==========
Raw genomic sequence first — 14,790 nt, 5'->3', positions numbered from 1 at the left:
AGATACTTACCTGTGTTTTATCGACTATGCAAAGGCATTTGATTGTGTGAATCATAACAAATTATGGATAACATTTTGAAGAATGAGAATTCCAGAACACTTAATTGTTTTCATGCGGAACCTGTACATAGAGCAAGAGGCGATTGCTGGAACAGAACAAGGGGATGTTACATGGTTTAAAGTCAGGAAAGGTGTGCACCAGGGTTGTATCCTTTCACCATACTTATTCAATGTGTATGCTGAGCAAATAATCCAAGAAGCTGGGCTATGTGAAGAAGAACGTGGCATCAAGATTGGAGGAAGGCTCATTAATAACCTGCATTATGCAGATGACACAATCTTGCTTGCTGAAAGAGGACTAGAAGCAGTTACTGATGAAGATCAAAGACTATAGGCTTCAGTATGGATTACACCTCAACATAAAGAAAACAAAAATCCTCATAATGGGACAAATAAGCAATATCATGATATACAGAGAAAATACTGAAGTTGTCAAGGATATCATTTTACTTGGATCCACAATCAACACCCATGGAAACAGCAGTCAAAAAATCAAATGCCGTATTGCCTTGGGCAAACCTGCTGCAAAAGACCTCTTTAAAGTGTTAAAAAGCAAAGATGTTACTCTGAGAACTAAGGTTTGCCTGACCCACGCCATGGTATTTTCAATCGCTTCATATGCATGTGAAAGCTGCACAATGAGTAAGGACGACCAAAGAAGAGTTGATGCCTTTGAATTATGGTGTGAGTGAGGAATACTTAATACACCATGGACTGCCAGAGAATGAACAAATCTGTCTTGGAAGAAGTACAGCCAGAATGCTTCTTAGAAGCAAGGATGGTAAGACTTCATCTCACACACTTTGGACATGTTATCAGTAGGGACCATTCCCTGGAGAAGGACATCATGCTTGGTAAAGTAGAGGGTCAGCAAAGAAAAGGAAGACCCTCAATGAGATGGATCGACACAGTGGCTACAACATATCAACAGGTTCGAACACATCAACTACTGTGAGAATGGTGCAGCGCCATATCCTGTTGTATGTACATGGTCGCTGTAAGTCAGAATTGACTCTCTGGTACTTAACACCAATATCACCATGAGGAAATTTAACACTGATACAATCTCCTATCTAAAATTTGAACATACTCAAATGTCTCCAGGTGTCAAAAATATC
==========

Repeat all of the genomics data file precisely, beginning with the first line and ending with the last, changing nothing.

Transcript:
Raw genomic sequence first — 14,790 nt, 5'->3', positions numbered from 1 at the left:
AGATACTTACCTGTGTTTTATCGACTATGCAAAGGCATTTGATTGTGTGAATCATAACAAATTATGGATAACATTTTGAAGAATGAGAATTCCAGAACACTTAATTGTTTTCATGCGGAACCTGTACATAGAGCAAGAGGCGATTGCTGGAACAGAACAAGGGGATGTTACATGGTTTAAAGTCAGGAAAGGTGTGCACCAGGGTTGTATCCTTTCACCATACTTATTCAATGTGTATGCTGAGCAAATAATCCAAGAAGCTGGGCTATGTGAAGAAGAACGTGGCATCAAGATTGGAGGAAGGCTCATTAATAACCTGCATTATGCAGATGACACAATCTTGCTTGCTGAAAGAGGACTAGAAGCAGTTACTGATGAAGATCAAAGACTATAGGCTTCAGTATGGATTACACCTCAACATAAAGAAAACAAAAATCCTCATAATGGGACAAATAAGCAATATCATGATATACAGAGAAAATACTGAAGTTGTCAAGGATATCATTTTACTTGGATCCACAATCAACACCCATGGAAACAGCAGTCAAAAAATCAAATGCCGTATTGCCTTGGGCAAACCTGCTGCAAAAGACCTCTTTAAAGTGTTAAAAAGCAAAGATGTTACTCTGAGAACTAAGGTTTGCCTGACCCACGCCATGGTATTTTCAATCGCTTCATATGCATGTGAAAGCTGCACAATGAGTAAGGACGACCAAAGAAGAGTTGATGCCTTTGAATTATGGTGTGAGTGAGGAATACTTAATACACCATGGACTGCCAGAGAATGAACAAATCTGTCTTGGAAGAAGTACAGCCAGAATGCTTCTTAGAAGCAAGGATGGTAAGACTTCATCTCACACACTTTGGACATGTTATCAGTAGGGACCATTCCCTGGAGAAGGACATCATGCTTGGTAAAGTAGAGGGTCAGCAAAGAAAAGGAAGACCCTCAATGAGATGGATCGACACAGTGGCTACAACATATCAACAGGTTCGAACACATCAACTACTGTGAGAATGGTGCAGCGCCATATCCTGTTGTATGTACATGGTCGCTGTAAGTCAGAATTGACTCTCTGGTACTTAACACCAATATCACCATGAGGAAATTTAACACTGATACAATCTCCTATCTAAAATTTGAACATACTCAAATGTCTCCAGGTGTCAAAAATATC